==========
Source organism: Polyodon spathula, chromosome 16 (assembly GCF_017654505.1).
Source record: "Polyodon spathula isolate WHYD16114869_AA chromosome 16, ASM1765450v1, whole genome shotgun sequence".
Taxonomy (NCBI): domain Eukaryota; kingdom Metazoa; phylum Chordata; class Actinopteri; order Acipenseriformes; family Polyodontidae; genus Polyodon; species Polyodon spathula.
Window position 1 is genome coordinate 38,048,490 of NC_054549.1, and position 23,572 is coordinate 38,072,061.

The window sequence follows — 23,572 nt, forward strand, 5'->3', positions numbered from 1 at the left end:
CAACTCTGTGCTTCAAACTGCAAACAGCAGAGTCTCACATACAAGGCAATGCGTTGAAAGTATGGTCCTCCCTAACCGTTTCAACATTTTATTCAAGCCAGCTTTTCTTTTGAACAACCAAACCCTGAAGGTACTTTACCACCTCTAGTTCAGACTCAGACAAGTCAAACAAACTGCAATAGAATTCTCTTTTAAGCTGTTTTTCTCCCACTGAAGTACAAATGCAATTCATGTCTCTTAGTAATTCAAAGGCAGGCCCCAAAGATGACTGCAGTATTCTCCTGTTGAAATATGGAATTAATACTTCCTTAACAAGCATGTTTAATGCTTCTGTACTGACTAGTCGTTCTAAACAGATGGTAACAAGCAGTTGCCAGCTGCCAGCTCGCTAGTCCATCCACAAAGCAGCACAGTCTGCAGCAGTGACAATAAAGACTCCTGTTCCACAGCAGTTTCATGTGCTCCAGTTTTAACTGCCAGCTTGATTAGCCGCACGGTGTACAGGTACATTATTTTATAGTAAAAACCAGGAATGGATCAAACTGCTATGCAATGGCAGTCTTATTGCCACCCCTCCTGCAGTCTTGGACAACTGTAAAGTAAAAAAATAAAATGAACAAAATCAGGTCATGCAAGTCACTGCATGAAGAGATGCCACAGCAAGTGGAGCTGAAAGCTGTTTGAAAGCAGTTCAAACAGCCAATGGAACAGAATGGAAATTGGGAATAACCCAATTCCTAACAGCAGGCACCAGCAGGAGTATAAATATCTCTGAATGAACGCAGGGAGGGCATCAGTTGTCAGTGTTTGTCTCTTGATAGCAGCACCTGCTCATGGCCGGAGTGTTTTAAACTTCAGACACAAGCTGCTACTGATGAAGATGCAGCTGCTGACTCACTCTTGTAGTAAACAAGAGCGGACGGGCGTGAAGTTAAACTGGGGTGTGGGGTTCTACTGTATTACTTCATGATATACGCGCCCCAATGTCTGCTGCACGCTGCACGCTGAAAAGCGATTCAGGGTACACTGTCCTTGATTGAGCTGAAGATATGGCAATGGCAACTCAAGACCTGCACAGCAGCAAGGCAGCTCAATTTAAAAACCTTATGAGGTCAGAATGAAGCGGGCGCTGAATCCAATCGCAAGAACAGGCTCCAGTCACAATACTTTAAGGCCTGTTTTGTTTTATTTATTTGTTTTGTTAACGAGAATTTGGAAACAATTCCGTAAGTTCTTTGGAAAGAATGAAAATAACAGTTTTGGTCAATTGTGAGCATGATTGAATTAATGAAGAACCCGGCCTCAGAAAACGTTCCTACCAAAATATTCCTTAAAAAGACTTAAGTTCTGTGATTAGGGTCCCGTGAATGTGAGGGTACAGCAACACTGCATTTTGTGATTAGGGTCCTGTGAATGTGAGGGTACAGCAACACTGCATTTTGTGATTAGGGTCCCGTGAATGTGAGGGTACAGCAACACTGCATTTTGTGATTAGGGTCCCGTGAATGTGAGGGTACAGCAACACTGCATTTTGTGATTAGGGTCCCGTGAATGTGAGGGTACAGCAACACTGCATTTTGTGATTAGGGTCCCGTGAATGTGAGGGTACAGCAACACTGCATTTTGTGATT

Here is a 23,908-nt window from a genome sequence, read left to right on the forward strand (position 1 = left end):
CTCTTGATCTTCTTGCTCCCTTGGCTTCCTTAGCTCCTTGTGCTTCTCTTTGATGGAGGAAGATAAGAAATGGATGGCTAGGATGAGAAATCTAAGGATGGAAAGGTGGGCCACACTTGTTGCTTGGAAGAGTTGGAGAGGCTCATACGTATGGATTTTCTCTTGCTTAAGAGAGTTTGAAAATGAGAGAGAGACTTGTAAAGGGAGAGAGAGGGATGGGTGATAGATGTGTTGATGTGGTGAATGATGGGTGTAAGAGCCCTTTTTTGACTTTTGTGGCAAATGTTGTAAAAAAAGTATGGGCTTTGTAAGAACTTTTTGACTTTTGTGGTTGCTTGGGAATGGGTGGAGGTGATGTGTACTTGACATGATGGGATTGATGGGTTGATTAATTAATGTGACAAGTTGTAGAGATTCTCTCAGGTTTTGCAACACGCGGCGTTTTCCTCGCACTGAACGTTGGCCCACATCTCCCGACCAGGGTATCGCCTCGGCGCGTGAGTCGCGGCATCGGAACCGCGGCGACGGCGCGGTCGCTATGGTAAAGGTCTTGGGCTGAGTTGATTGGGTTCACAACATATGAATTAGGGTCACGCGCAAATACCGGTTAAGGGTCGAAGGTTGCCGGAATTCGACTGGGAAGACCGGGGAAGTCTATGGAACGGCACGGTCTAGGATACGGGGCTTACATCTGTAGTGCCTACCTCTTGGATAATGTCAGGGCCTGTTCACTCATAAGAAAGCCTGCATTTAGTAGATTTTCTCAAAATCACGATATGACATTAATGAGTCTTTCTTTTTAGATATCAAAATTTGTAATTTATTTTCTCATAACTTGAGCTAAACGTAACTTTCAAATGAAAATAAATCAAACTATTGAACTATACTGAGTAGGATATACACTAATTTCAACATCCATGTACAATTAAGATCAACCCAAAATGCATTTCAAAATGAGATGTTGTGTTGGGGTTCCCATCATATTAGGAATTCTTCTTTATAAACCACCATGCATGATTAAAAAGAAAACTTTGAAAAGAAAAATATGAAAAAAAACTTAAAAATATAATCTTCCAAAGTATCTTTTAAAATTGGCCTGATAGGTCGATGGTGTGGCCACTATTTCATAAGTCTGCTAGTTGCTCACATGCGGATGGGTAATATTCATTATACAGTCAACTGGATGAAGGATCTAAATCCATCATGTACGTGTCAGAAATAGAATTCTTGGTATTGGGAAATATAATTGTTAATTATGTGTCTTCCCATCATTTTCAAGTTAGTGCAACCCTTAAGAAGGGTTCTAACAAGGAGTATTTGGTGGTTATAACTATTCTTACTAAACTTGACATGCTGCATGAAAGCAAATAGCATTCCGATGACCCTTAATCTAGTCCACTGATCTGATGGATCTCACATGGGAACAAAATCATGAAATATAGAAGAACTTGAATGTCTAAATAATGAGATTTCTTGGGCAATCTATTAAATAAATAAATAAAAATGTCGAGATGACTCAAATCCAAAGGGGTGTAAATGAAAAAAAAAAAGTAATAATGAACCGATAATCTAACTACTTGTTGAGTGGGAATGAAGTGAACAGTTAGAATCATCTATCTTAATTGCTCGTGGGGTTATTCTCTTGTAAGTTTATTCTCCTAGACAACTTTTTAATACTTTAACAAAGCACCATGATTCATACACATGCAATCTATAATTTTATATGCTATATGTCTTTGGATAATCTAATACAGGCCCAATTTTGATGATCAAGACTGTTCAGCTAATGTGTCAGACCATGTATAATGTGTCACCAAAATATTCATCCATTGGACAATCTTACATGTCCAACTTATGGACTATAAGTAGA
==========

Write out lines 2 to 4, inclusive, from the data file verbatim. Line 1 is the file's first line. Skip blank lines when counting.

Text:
Source record: "Polyodon spathula isolate WHYD16114869_AA chromosome 16, ASM1765450v1, whole genome shotgun sequence".
Taxonomy (NCBI): domain Eukaryota; kingdom Metazoa; phylum Chordata; class Actinopteri; order Acipenseriformes; family Polyodontidae; genus Polyodon; species Polyodon spathula.
Window position 1 is genome coordinate 38,048,490 of NC_054549.1, and position 23,572 is coordinate 38,072,061.